Thoughts in the aftermath of the back-to-back-to-back.

SACRAMENTO, CA - DECEMBER 26: Metta World Peace #15 of the Los Angeles Lakers walks back down court during the first half of their game against the Sacramento Kings at Power Balance Pavilion on December 26, 2011 in Sacramento, California. NOTE TO USER: User expressly acknowledges and agrees that, by downloading and or using this photograph, User is consenting to the terms and conditions of the Getty Images License Agreement. (Photo by Ezra Shaw/Getty Images)

I don't have too much more to say after my editorial yesterday regarding my thoughts and observations on the Lakers; as nothing I saw last night against the Jazz really changed my mind about anything I said. The Lakers still did play rather similar to the Lakers of last season, albeit perhaps a better stretch of last season than whichever they channeled against the Kings; helped of course by the Jazz playing like, well, a young and inexperienced team which has played no NBA basketball in about 8 months. Thus, click through the jump for some random thoughts and musings on the back-to-back-to-back in dot point form.

But first:


Now that we've addressed the elephant in the room, we may proceed.

  • I always wondered if there was any reason, typical Ron-Ron craziness asides, for Metta World Peace's name change; and after watching the above video numerous times, I think I might have an idea as to what said reason was. I can't help but chuckle every time a commentator mentions his name, but no mention will match Kevin Harland's playcall on the above dunk for sheer epic-ness.
  • Odd as it may sound, Josh McRoberts has underwhelmed me. Defensively, he's been good, but offensively he's looked like a benchwarmer. Indeed, he's almost being outplayed by Murphy. Granted, I knew next to nothing about him before Mitch signed him, but considering the Lakers used their only major asset in terms of free agent signings on him, I guess I expected something more - though considering he can't create his own shots, his total reliance upon ball movement and set offense (fast breaks aside) means we won't really see his full effect offensively until Mike Brown's playbook is fully utilised.
  • It seems Mike Brown is continuing Phil Jackson's unbelievably irritating tradition of playing starters, particularly Pau, deep into the fourth quarter of blowouts. I know Murphy fouled out, but there wouldn't have been any real danger into trotting out the four-small-forward lineup a bit earlier.
  • On the topic of Pau Gasol, it's nice of him to finally show up, now if only he could do so more consistently.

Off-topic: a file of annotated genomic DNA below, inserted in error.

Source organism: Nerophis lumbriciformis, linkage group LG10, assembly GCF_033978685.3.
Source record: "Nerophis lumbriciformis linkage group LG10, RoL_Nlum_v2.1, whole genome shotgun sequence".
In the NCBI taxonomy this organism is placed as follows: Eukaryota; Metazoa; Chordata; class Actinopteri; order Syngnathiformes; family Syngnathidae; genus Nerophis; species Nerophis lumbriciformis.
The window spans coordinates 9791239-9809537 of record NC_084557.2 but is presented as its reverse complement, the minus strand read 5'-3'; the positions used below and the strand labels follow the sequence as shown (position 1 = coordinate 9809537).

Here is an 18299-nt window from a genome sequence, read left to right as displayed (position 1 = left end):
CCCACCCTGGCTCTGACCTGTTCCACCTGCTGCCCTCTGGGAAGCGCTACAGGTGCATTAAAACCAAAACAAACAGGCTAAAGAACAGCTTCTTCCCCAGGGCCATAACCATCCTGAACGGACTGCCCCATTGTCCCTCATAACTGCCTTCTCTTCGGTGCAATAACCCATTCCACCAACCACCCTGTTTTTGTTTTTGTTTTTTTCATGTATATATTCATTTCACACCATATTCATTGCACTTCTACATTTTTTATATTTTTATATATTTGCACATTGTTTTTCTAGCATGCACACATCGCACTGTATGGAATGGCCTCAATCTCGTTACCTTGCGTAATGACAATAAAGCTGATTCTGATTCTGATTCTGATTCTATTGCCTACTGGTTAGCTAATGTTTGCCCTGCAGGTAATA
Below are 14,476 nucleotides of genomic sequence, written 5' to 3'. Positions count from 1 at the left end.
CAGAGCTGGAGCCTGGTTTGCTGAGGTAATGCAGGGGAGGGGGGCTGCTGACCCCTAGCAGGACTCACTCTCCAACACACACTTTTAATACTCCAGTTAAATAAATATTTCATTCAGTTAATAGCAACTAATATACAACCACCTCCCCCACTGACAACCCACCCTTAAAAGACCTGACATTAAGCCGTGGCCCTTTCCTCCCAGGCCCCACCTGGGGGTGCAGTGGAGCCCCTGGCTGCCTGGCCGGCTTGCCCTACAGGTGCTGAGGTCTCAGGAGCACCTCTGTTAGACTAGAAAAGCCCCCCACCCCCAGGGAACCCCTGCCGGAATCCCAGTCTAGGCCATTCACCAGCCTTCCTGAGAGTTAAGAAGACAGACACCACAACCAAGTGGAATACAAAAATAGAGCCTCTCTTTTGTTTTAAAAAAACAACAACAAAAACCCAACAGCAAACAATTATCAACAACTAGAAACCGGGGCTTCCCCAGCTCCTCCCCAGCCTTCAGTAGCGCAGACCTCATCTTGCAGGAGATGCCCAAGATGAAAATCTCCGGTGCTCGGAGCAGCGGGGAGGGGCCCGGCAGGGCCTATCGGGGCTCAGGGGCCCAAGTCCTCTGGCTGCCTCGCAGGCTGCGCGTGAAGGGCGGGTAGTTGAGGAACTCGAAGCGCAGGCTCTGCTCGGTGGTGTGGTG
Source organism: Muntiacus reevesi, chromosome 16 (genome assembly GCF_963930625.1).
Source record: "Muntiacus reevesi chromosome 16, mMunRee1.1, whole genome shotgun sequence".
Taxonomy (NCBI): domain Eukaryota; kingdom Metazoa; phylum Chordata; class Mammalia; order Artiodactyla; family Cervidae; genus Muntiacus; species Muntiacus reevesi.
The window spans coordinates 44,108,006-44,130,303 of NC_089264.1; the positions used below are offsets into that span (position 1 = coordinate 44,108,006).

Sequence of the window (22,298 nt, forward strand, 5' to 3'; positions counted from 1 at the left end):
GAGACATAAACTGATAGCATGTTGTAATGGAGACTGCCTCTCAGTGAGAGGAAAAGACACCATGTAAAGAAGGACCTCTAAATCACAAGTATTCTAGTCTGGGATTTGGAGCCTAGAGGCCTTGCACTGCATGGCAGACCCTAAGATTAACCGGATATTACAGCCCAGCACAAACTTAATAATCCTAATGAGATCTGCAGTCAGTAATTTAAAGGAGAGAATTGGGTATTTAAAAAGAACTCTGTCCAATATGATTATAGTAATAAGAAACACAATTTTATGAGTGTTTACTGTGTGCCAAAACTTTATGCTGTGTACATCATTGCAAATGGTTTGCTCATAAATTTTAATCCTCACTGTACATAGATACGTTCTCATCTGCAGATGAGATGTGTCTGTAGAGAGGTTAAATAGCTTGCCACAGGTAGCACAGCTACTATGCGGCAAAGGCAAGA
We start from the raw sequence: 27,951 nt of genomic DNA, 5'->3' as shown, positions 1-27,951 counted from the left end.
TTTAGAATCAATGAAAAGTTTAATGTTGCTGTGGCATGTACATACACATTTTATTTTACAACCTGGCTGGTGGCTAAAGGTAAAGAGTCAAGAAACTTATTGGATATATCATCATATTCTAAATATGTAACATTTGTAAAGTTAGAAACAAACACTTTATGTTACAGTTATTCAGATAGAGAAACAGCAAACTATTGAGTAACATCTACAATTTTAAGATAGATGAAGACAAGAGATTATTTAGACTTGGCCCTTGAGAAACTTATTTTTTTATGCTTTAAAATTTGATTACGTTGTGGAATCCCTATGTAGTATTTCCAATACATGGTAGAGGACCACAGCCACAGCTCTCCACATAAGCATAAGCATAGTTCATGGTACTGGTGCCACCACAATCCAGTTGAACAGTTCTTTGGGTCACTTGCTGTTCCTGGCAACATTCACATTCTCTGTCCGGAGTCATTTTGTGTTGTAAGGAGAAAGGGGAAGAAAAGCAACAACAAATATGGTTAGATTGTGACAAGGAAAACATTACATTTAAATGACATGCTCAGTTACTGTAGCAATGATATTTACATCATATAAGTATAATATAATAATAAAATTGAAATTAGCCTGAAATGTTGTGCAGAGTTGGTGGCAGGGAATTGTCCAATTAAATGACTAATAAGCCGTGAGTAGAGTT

• I said before the Jazz played like a young inexperienced team which hadn't played a game in 8 months; which in retrospect doesn't sound quite right considering the Jazz matched the Lakers' extremely low 9.3% TO rate. However, I'm guessing much of that was due to so many of the Jazz's 'possessions' being putback attempts off of offensive rebounds. It's really amazing how many gimmes they missed.
  • Asides from his stupid attempt to pass out of a trap against Chicago, Kobe's been playing fine in my book. 27/7/6 on 55%TS; more than one may have expected considering his numerous injuries and age. I agree with what Marv said last night: people say Kobe should shoot less, but as long as he's the only person on the squad who can create shots off the dribble, he's quite frankly going to have to keep trying to find such shots, which will invariably result in some bad ones. Particularly with Bynum out, Kobe's had to have a high usage rate. He still desperately needs that other perimeter creator to play off of, though.
  • If Murphy continues to build on his early performances and performs close to his '09-'10 levels towards the end of the season, he may well end up being the biggest steal of the offseason.
  • Metta World Peace is doing great in his role as Sixth Man, and Ebanks has been playing as well as one could possibly expect for a player who spent much of last season in the D-League; but I still can't comprehend why Ebanks is ahead of Barnes in the depth chart to the point where Ebanks is getting 26 minutes and Barnes isn't even seeing the court. I thought perhaps it was that Barnes didn't keep fit over the lockout or was still not fully healed from injury, but he played pretty well against Sacramento. I don't think he should be taking Ebanks' starting spot and all of his minutes, far from it, but there's still no excuse for Luke Walton to see the court whilst Barnes does not. I thought I even heard a "We Want Barnes" chant last night, the loudest of the night. It's definitely weird.
  • Holy crap, Derek Fisher and Steve Blake actually looked serviceable. Though I'm guessing a fair amount of that had to do with the fact that Deron Williams' successor Devin Harris was next to invisible on the court.
  • I was amazed how well the Lakers handled playing a back-to-back-to-back. Granted, adrenaline would've fueled them on opening night due to their last NBA memories being that of being swept by the Mavericks, and games two and three didn't really involve much effort on their part; but the fact that they were running breaks on the last game of the back-to-back-to-back is extremely impressive for one of the oldest teams in the League. Unfortunately, surviving the back-to-back-to-back physically didn't manifest itself in wins.
  • In conclusion, and the TNT commentators touched on this last night, I'm still waiting for the Lakers to make a move for a dribble penetration / shot creator. It's the 'fool's hope' I mentioned in the season preview, that which I believe holds the key to the Lakers' championship aspirations this season. So, for the sake of something to do, I leave you with the question: Who do you think the Lakers could realistically pursue to fill this role, and how?
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